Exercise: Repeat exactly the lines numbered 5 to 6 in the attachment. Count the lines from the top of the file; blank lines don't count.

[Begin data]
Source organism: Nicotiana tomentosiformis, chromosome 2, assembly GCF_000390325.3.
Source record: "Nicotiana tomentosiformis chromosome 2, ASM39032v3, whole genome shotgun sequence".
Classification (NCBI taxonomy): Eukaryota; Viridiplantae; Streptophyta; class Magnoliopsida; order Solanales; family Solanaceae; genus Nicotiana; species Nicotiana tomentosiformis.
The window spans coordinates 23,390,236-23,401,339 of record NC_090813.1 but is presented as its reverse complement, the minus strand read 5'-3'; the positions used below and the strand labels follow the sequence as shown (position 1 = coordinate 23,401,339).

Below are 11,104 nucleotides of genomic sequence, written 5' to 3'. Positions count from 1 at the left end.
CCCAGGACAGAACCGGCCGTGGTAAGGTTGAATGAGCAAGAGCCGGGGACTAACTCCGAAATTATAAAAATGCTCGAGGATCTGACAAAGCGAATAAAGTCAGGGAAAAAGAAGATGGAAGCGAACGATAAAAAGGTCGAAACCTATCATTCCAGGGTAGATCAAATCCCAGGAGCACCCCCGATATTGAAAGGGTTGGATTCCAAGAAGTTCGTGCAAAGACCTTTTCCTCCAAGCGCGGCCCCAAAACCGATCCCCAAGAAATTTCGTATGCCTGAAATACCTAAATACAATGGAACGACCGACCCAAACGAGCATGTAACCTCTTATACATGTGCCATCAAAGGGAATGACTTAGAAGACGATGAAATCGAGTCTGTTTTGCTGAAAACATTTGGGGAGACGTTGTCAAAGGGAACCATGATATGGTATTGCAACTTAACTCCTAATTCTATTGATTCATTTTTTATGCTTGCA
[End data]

Below are 11,104 nucleotides of genomic sequence, written 5' to 3'. Positions count from 1 at the left end.
CCCAGGACAGAACCGGCCGTGGTAAGGTTGAATGAGCAAGAGCCGGGGACTAACTCCGAAATTATAAAAATGCTCGAGGATCTGACAAAGCGAATAAAGTCAGGGAAAAAGAAGATGGAAGCGAACGATAAAAAGGTCGAAACCTATCATTCCAGGGTAGATCAAATCCCAGGAGCACCCCCGATATTGAAAGGGTTGGATTCCAAGAAGTTCGTGCAAAGACCTTTTCCTCCAAGCGCGGCCCCAAAACCGATCCCCAAGAAATTTCGTATGCCTGAAATACCTAAATACAATGGAACGACCGACCCAAACGAGCATGTAACCTCTTATACATGTGCCATCAAAGGGAATGACTTAGAAGACGATGAAATCGAGTCTGTTTTGCTGAAAACATTTGGGGAGACGTTGTCAAAGGGAACCATGATATGGTATTGCAACTTAACTCCTAATTCTATTGATTCATTTTTTATGCTTGCA